Pretoria - What a resident in an estate next door to Oscar Pistorius’s home had thought were shots being fired was actually the sound of Pistorius bashing down the toilet door to get to Reeva Steenkamp.
This is according to defence advocate Barry Roux, SC, who grilled Charl Johnson on the reliability of his accounts of February 14 last year – when Pistorius shot Steenkamp.
Pistorius has pleaded not guilty to premeditated murder.
Johnson was adamant on Wednesday that what he had heard were shots being fired.
Johnson earlier testified he was woken by the scream of a woman. After the first scream he had lifted his head to make sure he had heard correctly. “When she screamed again, I ran to the balcony and I heard the person screaming again. I could hear she was in trouble… clearly distressed.
“I heard a lady screaming ‘help’. Sometime after that I heard a male voice shouting ‘help, help, help’,” he told Pretoria High Court Judge Thokozile Masipa on Tuesday.
Johnson said he ran back into the house, phoned the security, which was the wrong number. He then threw down the phone and ran back to the balcony. He again heard a woman screaming.
“At that point the intensity escalated. That is when the shots were fired. During the shots, I heard a lady screaming again. The last scream faded after the last gunshot.”
Under cross-examination on Wednesday, it was revealed that Johnson called security at his complex, Silver Stream Estate, at 3.16am – before he heard the gunshots.
But Roux said this could not be true if one looked at the timeline of events early that morning. “At 3.16am you made the call to the security, which lasted 58 seconds. Your wife has the same time. We know after the call you threw the telephone down and ran to the balcony. We know you heard the shots at 3.17am.
“Let me share a time with you. At 3.19:30 seconds, plus minus one and a half minutes later, the accused Pistorius called (Johan) Stander for help. In his version we know he called Stander shortly after breaking down the toilet door.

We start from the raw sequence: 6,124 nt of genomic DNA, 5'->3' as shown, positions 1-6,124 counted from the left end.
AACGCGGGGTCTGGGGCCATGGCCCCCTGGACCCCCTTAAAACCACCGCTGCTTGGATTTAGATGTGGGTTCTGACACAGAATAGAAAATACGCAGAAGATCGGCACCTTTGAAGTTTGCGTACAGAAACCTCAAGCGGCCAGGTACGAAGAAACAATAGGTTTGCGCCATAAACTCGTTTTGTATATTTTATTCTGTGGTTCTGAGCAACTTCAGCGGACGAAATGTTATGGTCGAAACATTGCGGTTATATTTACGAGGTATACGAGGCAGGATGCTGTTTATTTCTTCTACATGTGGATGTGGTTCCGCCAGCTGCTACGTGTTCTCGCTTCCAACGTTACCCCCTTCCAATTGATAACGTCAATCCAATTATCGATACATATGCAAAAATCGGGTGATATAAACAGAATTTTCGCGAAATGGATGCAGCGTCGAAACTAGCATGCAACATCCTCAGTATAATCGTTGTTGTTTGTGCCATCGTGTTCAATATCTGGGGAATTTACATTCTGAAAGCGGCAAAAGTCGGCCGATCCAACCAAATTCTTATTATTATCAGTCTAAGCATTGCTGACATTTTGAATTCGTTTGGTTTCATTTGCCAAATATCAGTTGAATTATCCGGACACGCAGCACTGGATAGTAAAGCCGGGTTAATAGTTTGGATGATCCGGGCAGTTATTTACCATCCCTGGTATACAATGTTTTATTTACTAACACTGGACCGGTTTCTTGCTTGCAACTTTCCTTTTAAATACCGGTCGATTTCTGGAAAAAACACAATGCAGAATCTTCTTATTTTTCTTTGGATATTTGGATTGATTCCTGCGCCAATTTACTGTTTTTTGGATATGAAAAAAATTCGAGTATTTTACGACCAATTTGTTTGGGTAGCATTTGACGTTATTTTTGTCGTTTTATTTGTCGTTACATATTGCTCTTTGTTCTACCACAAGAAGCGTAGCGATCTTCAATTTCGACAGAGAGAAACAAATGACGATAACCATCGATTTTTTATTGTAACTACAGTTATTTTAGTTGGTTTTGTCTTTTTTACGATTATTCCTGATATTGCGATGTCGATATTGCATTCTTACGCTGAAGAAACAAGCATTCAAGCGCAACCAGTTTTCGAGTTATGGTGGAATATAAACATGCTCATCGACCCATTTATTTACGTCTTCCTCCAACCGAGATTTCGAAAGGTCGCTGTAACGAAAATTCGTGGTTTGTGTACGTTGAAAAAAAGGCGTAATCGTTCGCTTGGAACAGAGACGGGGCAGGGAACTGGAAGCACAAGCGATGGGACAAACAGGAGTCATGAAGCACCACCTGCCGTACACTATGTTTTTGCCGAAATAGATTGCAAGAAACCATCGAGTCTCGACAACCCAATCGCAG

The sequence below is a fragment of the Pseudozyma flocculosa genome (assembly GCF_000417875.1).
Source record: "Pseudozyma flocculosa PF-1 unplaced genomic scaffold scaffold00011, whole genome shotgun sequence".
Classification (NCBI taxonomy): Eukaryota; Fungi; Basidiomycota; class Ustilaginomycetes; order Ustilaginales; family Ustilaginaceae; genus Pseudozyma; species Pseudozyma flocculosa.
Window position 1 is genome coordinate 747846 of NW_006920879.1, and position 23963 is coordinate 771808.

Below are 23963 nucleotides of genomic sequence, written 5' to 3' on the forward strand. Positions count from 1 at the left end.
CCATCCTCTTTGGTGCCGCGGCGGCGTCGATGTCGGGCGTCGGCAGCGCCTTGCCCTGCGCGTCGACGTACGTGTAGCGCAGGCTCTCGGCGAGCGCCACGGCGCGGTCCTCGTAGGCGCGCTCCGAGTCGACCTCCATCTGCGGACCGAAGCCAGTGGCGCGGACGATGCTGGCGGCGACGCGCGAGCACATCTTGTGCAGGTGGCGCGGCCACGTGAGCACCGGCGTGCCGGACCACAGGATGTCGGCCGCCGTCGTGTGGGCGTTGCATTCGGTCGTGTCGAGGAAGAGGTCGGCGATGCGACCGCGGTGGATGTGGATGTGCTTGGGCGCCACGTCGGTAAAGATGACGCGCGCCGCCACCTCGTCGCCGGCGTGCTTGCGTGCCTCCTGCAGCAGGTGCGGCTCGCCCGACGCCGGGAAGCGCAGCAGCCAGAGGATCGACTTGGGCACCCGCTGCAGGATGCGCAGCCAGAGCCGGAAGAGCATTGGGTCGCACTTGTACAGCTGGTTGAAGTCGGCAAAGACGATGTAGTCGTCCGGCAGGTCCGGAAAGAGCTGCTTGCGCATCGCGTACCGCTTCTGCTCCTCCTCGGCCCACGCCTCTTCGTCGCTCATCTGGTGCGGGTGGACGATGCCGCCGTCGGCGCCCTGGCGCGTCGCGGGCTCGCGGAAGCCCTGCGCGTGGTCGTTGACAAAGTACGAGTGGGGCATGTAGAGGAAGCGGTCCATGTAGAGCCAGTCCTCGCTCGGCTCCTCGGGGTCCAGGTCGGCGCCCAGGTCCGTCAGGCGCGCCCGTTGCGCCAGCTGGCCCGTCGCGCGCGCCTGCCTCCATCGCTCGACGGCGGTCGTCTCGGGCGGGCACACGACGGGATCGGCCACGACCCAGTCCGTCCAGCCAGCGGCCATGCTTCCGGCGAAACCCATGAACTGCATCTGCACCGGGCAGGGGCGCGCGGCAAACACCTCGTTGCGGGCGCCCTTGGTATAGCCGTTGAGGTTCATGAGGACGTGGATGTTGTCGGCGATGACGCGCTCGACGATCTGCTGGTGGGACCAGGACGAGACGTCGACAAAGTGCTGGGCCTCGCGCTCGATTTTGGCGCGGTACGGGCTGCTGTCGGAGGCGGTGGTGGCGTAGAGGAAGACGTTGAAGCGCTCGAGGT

“So let us take one and a half minutes back to your 3.17am (when he heard the shots). It precisely coincides with the time he broke down the door with a cricket bat,” said Roux.
Johnson said he was convinced that what he had heard were shots.
Roux responded: “I suppose one can say he first broke down the door, then erected it again before firing shots through the door.”
Prosecutor Gerrie Nel objected at this point, saying Roux was trying to create an atmosphere.
Roux said he was not trying to be funny. “This is to demonstrate that it could only be the breaking of the door you heard.”
He said the timelines were clear from Johnson’s phone, as to when the call was made to security and from Pistorius’s phone when he called Stander (after breaking down the door).
While the purpose of Roux’s questioning was to test Johnson’s credibility, he told Johnson it was not always about credibility.
“Sometimes people genuinely believe something. You heard a woman scream and I can understand you thought it was a woman screaming. I also understand you believe what you heard were gunshots. In all fairness, it is a man’s life at stake here. Let’s look at the possibilities,” said Roux.
One could work out the time, he said, precisely to the minute as to when the door was broken down and when Johnson stood on the balcony, claiming he heard shots. Roux said Johnson thus mistook the breaking of the door for shots, which, according to the time line, he could not have heard as he was asleep at the time.
Cross-examination of Johnson by Roux will continue on Thursday, as the court stood down in order for Johnson to produce notes he had made.